Amec looks to Gulf for rapid growth

Amec, the London-listed engineering firm, is pushing for aggressive growth in the Gulf by diversifying away from its traditional focus on oil and gas.

The Amec chief executive Samir Brikho believes the company can double its business and personnel in the Middle East in just a couple of years as it looks to expand into new sectors. Christopher Pike / The National
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Amec, the London-listed engineering firm, is pushing for aggressive growth in the Arabian Gulf by diversifying from its traditional focus on oil and gas.

The company's presence in the region's hydrocarbon sector includes its involvement in boosting Abu Dhabi's crude output at the massive Upper Zakum offshore field. It is now seeking to expand into sectors such as power generation and mining.

"The Middle East is one of the regions in which we see and forecast that we will be able to double the business every couple of years," said Samir Brikho, Amec's chief executive.

Mr Brikho also believes that doubling personnel every two years is possible in the Gulf.

Amec employs almost 1,000 people in the region. About 300 of these work in Abu Dhabi, which serves as a regional headquarters. Some 29,000 staff work for the company worldwide.

Business in the "growth regions", or all countries outside North America and Europe, today accounts for 16 per cent of total revenue, said Mr Brikho.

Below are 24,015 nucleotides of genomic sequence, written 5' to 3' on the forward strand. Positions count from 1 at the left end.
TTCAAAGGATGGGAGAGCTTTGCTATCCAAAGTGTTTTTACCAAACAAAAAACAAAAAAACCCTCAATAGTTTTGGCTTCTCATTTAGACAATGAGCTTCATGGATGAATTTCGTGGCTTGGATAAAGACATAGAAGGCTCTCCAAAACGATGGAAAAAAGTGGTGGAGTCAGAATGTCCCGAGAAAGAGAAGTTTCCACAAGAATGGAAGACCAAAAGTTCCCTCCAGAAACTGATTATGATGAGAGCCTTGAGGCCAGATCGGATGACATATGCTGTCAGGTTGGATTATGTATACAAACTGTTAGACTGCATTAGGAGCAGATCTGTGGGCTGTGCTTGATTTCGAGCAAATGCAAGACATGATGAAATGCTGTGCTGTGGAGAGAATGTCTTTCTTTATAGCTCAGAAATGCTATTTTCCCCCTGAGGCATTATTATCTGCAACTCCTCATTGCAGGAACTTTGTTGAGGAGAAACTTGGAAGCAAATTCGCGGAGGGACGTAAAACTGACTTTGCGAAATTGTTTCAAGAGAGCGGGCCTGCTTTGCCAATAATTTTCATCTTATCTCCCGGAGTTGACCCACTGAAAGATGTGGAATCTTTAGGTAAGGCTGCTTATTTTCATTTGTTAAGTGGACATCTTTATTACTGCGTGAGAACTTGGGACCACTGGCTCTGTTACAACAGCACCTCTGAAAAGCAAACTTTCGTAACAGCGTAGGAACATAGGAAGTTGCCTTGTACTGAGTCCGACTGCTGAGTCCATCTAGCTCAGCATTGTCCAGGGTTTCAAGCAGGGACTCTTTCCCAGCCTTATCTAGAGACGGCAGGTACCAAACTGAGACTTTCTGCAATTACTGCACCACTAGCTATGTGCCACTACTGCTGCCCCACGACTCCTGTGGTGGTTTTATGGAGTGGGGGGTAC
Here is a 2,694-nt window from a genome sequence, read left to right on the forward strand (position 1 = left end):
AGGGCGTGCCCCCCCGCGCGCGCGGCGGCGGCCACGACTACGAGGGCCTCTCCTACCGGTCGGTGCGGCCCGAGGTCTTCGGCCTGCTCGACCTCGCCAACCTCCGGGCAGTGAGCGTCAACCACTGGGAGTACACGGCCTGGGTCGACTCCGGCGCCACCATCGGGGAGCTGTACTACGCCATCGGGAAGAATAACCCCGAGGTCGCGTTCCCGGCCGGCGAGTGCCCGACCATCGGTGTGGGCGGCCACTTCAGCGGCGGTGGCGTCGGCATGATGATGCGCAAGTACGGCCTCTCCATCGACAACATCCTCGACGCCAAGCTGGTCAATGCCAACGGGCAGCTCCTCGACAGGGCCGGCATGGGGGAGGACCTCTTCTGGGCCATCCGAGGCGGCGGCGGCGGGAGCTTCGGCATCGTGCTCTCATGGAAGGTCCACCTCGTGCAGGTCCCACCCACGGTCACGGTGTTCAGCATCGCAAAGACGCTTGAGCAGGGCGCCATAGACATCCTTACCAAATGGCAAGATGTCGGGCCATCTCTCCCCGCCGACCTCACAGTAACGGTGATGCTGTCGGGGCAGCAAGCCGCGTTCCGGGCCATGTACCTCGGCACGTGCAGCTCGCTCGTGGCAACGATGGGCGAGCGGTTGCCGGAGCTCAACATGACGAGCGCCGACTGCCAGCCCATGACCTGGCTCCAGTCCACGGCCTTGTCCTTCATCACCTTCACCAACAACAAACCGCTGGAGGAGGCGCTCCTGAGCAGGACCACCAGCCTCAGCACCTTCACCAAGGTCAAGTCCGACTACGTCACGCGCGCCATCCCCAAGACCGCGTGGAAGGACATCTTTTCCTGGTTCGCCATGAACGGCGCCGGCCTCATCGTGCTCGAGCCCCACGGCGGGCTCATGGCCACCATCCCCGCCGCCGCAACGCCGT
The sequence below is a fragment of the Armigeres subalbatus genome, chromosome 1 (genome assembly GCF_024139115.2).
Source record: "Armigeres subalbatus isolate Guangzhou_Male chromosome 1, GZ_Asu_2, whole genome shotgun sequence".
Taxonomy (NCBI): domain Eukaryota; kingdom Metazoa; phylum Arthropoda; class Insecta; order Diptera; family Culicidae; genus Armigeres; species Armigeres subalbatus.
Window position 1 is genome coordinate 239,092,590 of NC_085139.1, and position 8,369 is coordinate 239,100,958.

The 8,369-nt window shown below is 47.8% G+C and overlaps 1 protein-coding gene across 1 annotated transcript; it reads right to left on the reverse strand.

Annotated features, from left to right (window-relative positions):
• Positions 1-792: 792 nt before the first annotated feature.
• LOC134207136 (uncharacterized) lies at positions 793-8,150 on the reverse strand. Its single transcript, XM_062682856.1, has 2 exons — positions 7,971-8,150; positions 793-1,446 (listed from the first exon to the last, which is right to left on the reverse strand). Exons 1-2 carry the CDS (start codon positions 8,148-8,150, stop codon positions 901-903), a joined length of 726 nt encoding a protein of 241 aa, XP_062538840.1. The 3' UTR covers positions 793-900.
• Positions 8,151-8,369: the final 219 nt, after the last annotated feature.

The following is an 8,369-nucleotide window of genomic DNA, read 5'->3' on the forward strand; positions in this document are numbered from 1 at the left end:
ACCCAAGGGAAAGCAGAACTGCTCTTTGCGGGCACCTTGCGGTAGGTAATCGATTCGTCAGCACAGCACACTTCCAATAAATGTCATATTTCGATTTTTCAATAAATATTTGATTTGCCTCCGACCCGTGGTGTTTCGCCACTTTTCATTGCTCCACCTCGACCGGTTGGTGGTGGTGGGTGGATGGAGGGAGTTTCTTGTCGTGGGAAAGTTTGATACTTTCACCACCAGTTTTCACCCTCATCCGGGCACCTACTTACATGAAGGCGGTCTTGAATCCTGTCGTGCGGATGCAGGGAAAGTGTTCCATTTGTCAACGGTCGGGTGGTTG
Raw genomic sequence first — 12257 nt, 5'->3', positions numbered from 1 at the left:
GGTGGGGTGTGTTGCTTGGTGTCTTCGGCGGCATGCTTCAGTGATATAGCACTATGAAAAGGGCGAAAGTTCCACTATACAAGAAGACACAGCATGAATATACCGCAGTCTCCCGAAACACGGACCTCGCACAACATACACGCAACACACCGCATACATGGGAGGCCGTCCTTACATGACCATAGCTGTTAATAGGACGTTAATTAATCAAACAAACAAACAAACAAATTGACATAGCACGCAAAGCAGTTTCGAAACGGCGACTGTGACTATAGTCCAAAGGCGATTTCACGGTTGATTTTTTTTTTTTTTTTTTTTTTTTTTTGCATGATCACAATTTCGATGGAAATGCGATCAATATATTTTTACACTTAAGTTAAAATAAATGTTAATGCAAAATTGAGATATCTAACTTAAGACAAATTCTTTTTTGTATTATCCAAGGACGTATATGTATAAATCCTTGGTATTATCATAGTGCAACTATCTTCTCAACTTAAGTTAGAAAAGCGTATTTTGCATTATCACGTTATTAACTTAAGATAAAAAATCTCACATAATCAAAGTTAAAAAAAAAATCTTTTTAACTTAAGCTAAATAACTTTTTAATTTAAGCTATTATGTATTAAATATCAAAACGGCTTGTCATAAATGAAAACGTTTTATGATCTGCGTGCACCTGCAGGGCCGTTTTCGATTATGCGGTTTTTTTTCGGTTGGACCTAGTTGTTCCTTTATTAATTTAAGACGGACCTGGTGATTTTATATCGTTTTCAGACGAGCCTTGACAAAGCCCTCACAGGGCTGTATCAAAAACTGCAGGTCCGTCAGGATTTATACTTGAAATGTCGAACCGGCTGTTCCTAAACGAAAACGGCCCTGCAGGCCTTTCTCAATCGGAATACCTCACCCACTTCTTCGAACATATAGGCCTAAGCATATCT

Amec's biggest market in the Gulf is Kuwait, where the engineering company enjoys a long-standing relationship with the national oil company, while Saudi Arabia represents a big potential prize.

The kingdom presents the perfect opportunity for Amec to win contracts in the sectors where it wants to expand: mining, infrastructure and power generation, with a heavy emphasis on renewable energy.

The country is home to a nascent mining sector that is supplying raw materials to its growing industrial base.

At the same time, the government is spending heavily on social housing and boosting electricity supply, including an ambitious solar power programme. "We were only pushing one sector in the market," said Mr Brikho. "Today we are focusing on four sectors."

In the UAE, Amec's activities centre on Abu Dhabi's offshore oil production. The company has been working with Zakum Development Company (Zadco) to prepare the Upper Zakum field for an increase in production from 500,000 barrels per day (bpd) to 750,000 bpd. The project is part of the efforts to increase Abu Dhabi's production from 3 million bpd to 3.5 million by 2017.

The front-end engineering and design (feed) work (a technical term for the work that is done pre-construction) is complete, and Zadco awarded the first of two big construction contracts to a consortium of Technip and National Petroleum Construction Company earlier this year.

Zadco is a joint venture between Abu Dhabi National Oil Company and ExxonMobil. With construction imminent, Amec's involvement at Upper Zakum will now shift from engineering and design to a project management role.

The engineering firm is also watching developments in the natural gas sector with interest. Gas is the main feedstock for power plants in the Gulf, and a large increase in electricity usage creates the need for ever-larger amounts of the hydrocarbon.

Faced with a squeeze, GCC countries have sought creative solutions and unconventional sources of gas are being tapped. Abu Dhabi, for example, has taken to developing its sour gas resources, a task made complicated by the heavy sulphur content in the gas.

Mr Brikho believes that his company has something to offer to countries in need of sophisticated extraction techniques.

"About 17 per cent of [Amec's global business] is in unconventional oil and gas, so this is very interesting to us," he said.